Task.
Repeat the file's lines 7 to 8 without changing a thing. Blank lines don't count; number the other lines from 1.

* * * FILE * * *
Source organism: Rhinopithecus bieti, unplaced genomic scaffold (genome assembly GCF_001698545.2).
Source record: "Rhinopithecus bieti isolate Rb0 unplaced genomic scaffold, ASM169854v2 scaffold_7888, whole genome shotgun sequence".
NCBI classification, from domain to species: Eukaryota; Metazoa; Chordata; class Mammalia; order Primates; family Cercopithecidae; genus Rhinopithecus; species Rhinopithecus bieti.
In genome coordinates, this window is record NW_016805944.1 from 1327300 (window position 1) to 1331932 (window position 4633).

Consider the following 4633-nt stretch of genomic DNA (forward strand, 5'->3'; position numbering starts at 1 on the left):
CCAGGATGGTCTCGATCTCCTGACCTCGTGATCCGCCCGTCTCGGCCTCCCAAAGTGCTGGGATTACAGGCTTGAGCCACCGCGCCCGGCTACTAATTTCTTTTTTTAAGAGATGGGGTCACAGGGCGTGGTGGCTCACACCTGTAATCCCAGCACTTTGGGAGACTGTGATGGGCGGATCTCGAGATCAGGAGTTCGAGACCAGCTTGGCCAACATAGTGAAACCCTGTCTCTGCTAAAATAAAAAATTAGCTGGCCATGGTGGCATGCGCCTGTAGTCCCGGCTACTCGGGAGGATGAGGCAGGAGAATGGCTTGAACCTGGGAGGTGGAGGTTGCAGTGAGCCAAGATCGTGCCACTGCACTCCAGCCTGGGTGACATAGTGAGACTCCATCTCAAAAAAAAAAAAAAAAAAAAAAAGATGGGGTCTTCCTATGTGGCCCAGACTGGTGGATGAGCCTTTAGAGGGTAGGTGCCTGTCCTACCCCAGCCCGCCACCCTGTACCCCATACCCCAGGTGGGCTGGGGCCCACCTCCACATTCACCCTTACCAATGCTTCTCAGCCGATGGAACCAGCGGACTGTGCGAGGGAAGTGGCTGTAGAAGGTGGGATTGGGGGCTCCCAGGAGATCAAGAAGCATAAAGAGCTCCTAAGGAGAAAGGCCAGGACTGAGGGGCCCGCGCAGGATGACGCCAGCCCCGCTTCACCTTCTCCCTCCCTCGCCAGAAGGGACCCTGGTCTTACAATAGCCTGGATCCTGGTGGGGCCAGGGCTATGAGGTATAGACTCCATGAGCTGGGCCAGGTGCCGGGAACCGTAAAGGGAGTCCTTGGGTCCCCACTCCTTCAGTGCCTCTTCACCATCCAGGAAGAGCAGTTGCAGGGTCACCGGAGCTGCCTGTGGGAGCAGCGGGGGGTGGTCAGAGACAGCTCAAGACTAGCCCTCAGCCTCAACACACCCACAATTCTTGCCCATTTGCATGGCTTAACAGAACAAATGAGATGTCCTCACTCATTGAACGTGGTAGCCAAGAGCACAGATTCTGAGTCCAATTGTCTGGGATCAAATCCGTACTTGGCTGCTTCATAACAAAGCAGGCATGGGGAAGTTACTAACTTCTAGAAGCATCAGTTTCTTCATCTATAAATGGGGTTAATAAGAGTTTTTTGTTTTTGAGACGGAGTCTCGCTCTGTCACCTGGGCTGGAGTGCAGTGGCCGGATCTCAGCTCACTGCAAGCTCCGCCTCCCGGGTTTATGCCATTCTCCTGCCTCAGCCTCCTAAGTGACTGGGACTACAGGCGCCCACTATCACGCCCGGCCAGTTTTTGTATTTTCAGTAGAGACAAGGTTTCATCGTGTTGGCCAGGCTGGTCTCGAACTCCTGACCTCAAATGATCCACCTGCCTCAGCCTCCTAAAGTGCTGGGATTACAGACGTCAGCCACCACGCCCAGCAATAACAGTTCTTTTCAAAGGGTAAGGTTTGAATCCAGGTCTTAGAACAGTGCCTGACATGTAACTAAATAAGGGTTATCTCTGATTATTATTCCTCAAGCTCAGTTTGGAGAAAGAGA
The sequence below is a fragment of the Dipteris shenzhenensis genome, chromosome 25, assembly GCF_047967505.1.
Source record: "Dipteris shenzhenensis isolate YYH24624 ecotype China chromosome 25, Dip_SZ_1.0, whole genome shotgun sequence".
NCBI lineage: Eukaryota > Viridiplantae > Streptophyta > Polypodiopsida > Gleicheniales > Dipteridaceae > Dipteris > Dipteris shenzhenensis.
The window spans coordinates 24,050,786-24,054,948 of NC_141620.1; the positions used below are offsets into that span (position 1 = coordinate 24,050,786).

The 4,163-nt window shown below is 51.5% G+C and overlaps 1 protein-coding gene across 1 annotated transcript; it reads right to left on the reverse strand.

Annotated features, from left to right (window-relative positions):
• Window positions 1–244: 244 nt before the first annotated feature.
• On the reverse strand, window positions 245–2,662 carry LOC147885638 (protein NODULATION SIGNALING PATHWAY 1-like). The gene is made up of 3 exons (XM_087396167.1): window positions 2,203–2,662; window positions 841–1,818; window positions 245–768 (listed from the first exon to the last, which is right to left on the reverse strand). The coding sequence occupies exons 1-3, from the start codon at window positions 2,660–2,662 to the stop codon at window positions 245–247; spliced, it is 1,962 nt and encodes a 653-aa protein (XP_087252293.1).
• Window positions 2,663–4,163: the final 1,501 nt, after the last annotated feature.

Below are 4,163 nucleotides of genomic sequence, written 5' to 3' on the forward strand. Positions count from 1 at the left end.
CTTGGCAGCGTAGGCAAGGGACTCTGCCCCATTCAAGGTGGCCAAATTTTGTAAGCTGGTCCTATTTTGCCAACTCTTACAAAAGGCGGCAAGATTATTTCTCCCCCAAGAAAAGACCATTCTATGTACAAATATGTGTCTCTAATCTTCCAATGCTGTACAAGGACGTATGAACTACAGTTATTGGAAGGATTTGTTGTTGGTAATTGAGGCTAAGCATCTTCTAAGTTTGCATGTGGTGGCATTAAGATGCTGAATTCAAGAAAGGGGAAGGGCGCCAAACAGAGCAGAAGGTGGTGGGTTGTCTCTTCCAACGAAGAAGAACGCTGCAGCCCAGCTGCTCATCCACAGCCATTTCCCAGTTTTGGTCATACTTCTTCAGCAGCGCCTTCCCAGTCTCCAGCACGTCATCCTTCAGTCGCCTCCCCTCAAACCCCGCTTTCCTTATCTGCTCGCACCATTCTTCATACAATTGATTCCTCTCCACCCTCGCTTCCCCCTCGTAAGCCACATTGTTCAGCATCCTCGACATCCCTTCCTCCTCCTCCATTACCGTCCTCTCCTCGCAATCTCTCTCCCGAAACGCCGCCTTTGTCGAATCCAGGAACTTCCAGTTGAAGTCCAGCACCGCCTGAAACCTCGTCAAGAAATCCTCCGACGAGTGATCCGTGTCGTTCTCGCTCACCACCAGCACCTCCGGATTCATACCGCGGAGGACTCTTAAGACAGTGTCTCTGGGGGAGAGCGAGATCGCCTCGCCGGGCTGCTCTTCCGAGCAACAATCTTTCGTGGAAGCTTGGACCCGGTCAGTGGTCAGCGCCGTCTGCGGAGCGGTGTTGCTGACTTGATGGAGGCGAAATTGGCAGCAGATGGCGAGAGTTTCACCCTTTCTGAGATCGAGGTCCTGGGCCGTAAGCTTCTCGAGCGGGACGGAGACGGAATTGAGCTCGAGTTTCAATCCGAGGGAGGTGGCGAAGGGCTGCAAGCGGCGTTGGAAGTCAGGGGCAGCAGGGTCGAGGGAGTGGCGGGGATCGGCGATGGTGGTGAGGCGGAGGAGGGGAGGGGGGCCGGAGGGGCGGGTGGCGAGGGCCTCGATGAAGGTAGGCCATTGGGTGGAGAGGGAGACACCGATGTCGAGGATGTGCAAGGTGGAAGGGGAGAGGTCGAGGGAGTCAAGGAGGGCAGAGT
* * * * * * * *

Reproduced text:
The sequence below is a fragment of the Dipteris shenzhenensis genome, chromosome 25, assembly GCF_047967505.1.
Source record: "Dipteris shenzhenensis isolate YYH24624 ecotype China chromosome 25, Dip_SZ_1.0, whole genome shotgun sequence".